Europe sales of $6,116 for the three months ended March 31, 2010 decreased 44.8% from net sales of $11,077 for the three months ended March 31, 2009. Europe sales were negatively impacted by the legislative changes in Germany. The legislative changes in Germany impacted sales in two ways. First, and most importantly, is the impact of not having contracts with the insurers. Net units in our German operation were down 63.8% in the first quarter of 2010 compared to the same period in 2009. Second, we previously billed the insurance company the full price of a hearing aid, which included the doctor’s fee as part of the reimbursement. Thus, we recorded the full reimbursement as revenue and the payment to the ENT doctors as a cost of sale. We are now only billing for the hearing aid, with the doctors billing separately for their fitting services and no longer recording the doctor’s fees as revenue and cost of sales.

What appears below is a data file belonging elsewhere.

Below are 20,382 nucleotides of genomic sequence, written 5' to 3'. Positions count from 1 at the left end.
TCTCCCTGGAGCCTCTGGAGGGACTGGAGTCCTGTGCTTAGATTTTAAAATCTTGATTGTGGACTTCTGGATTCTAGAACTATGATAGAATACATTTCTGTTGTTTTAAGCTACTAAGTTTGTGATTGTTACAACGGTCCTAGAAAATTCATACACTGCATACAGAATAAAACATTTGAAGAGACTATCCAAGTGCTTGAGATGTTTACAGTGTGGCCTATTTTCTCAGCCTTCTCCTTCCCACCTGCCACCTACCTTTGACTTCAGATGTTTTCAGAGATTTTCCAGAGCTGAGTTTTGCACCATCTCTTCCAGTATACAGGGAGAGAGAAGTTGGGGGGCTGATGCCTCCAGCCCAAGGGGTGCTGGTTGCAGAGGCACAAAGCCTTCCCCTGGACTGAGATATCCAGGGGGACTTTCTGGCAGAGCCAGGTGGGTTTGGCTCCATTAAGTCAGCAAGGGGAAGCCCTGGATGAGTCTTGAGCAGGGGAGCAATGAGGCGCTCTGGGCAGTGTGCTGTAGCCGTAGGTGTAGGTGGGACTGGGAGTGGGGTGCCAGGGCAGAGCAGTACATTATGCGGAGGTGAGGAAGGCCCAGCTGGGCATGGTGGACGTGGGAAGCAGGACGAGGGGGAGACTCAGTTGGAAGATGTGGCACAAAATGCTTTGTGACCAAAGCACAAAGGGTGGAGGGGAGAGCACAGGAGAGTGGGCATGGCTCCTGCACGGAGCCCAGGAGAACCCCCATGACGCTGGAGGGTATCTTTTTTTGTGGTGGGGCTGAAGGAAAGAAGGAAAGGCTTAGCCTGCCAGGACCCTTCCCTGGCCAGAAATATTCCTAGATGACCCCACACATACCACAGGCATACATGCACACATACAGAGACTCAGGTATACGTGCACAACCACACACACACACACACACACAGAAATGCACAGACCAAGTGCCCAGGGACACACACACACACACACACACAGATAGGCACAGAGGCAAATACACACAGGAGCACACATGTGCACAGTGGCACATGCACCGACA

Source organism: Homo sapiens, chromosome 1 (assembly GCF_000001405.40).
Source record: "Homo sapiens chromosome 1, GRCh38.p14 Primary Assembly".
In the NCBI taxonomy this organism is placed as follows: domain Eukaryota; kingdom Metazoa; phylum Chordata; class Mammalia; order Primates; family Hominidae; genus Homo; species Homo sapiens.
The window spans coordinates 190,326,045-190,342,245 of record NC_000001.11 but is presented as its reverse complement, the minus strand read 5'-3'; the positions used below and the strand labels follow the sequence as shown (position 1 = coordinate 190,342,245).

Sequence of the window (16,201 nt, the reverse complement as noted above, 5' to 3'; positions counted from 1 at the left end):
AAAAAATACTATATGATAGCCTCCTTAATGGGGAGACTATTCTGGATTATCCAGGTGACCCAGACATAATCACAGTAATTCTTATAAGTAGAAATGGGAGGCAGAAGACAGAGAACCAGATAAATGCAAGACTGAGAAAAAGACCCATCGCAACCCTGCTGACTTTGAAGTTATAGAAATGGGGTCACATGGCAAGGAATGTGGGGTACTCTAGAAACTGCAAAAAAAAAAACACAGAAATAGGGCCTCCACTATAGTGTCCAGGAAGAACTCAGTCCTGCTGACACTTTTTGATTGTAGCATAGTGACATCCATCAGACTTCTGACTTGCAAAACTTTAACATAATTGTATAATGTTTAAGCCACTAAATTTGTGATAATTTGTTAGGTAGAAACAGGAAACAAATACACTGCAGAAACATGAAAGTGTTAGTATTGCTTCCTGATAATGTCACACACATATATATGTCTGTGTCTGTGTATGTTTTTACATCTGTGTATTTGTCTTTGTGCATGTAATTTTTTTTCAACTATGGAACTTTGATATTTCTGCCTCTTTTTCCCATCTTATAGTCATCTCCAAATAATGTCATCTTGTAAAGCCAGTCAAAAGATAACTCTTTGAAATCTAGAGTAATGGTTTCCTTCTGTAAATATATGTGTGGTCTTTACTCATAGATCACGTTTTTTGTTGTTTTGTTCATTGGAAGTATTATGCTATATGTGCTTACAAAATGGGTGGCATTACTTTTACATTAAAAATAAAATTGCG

Rest-of-World sales of $7,710 for the three months ended March 31, 2010 increased 50.0% from the three months ended March 31, 2009 sales of $5,139. First quarter organic growth of 10.2% was due to having more fitters employed and additional marketing spend, which translated into more sales. The Australian government was behind in processing vouchers in the latter part of the fourth quarter 2009 and first quarter 2010, and is now attempting to catch up. In the past, this has had an impact to reduce sales a couple of months after the slow down, and then increase sales a couple of months after the government catches up. Foreign currency translation increased sales by 39.8% due to the weakening of the U.S. dollar against the Australian dollar.